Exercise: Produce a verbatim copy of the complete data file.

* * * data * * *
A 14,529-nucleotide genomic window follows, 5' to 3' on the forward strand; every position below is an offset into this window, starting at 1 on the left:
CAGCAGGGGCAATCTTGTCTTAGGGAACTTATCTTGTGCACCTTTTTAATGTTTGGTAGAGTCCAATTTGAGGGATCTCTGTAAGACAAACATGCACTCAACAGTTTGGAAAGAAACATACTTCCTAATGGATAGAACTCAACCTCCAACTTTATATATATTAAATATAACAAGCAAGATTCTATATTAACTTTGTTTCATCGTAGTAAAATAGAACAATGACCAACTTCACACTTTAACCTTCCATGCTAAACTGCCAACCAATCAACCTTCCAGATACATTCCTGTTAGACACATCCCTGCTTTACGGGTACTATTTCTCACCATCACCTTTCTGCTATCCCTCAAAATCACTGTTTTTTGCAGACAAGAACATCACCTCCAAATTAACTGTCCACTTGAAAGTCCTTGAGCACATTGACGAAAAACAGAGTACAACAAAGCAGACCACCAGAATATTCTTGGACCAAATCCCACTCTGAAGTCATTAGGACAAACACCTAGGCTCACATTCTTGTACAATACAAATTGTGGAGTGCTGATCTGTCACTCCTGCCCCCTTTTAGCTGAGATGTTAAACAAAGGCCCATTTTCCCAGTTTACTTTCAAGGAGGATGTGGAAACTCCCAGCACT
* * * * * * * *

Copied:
A 14,529-nucleotide genomic window follows, 5' to 3' on the forward strand; every position below is an offset into this window, starting at 1 on the left:
CAGCAGGGGCAATCTTGTCTTAGGGAACTTATCTTGTGCACCTTTTTAATGTTTGGTAGAGTCCAATTTGAGGGATCTCTGTAAGACAAACATGCACTCAACAGTTTGGAAAGAAACATACTTCCTAATGGATAGAACTCAACCTCCAACTTTATATATATTAAATATAACAAGCAAGATTCTATATTAACTTTGTTTCATCGTAGTAAAATAGAACAATGACCAACTTCACACTTTAACCTTCCATGCTAAACTGCCAACCAATCAACCTTCCAGATACATTCCTGTTAGACACATCCCTGCTTTACGGGTACTATTTCTCACCATCACCTTTCTGCTATCCCTCAAAATCACTGTTTTTTGCAGACAAGAACATCACCTCCAAATTAACTGTCCACTTGAAAGTCCTTGAGCACATTGACGAAAAACAGAGTACAACAAAGCAGACCACCAGAATATTCTTGGACCAAATCCCACTCTGAAGTCATTAGGACAAACACCTAGGCTCACATTCTTGTACAATACAAATTGTGGAGTGCTGATCTGTCACTCCTGCCCCCTTTTAGCTGAGATGTTAAACAAAGGCCCATTTTCCCAGTTTACTTTCAAGGAGGATGTGGAAACTCCCAGCACT